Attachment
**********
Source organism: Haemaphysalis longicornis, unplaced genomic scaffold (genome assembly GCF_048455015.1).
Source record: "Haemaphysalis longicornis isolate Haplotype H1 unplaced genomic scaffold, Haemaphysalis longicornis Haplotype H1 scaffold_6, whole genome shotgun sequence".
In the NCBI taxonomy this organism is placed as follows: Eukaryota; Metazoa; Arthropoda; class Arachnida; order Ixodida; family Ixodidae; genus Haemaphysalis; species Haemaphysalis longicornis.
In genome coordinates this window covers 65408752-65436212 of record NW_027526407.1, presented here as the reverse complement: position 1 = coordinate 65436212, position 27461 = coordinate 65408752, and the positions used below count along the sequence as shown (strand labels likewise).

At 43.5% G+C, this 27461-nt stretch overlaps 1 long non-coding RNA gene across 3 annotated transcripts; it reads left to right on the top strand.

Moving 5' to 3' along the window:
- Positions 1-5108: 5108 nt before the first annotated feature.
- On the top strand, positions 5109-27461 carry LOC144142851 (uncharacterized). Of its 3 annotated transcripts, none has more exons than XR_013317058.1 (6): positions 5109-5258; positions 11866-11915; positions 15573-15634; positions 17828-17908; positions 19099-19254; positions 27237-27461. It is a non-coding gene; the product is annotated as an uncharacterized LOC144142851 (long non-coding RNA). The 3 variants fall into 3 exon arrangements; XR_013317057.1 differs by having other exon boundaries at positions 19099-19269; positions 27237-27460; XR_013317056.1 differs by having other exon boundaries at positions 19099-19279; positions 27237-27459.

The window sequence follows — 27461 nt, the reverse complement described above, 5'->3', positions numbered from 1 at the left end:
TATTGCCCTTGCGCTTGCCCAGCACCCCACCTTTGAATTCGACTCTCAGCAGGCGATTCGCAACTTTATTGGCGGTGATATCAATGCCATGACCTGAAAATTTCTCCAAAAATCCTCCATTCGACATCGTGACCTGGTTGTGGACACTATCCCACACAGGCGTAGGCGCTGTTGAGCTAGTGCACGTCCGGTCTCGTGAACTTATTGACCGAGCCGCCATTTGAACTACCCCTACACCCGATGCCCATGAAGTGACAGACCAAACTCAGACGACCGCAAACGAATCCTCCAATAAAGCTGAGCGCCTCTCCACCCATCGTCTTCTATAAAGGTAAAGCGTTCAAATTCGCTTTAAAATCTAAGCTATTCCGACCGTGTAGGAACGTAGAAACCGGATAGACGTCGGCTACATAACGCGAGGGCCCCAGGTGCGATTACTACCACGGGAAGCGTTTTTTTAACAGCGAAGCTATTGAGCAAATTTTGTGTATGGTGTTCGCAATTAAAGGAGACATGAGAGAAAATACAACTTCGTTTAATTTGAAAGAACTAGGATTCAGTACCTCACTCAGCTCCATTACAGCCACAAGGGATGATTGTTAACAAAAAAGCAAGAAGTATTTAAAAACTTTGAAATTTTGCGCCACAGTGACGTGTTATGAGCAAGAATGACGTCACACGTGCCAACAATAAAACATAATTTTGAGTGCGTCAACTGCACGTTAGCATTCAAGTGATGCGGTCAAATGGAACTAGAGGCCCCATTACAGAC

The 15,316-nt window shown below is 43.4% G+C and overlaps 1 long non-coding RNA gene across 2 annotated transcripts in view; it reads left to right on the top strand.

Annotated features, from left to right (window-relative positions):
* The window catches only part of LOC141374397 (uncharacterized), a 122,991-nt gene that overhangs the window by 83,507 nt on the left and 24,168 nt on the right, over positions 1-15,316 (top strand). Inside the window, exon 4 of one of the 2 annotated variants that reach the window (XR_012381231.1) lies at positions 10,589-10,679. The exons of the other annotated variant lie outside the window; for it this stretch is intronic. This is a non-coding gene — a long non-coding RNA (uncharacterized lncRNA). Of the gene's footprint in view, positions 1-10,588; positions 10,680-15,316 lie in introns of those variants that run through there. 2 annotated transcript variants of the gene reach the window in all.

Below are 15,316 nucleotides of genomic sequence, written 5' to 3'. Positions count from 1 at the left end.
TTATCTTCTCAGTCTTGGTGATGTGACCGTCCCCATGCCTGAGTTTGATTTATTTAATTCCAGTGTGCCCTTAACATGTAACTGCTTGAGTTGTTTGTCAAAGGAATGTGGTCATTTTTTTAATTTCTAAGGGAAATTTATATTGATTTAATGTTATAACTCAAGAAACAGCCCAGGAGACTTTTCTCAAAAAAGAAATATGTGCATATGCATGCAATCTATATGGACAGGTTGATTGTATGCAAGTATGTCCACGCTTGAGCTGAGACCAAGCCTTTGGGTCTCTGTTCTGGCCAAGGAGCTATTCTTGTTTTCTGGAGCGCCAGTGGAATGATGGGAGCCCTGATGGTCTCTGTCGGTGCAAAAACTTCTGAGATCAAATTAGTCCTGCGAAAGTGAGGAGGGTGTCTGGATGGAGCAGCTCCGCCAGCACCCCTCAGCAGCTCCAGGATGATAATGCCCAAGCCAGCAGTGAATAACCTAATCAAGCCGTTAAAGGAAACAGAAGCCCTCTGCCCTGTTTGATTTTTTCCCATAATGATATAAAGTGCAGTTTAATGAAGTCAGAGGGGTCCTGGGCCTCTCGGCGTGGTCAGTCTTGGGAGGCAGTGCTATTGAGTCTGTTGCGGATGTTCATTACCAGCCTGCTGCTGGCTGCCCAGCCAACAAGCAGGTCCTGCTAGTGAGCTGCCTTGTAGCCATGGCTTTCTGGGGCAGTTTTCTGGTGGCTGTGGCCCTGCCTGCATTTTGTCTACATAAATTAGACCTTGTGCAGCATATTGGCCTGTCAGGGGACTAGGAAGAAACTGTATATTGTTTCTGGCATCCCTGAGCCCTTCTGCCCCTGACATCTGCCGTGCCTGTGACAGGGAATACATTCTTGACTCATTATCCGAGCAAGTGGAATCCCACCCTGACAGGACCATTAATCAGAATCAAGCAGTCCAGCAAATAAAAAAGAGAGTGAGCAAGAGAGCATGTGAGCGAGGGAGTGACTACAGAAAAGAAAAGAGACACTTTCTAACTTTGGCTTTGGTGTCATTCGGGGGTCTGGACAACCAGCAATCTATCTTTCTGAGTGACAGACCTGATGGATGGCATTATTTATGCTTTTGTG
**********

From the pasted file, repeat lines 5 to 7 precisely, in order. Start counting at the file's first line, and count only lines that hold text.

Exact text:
At 43.5% G+C, this 27461-nt stretch overlaps 1 long non-coding RNA gene across 3 annotated transcripts; it reads left to right on the top strand.

Moving 5' to 3' along the window:
- Positions 1-5108: 5108 nt before the first annotated feature.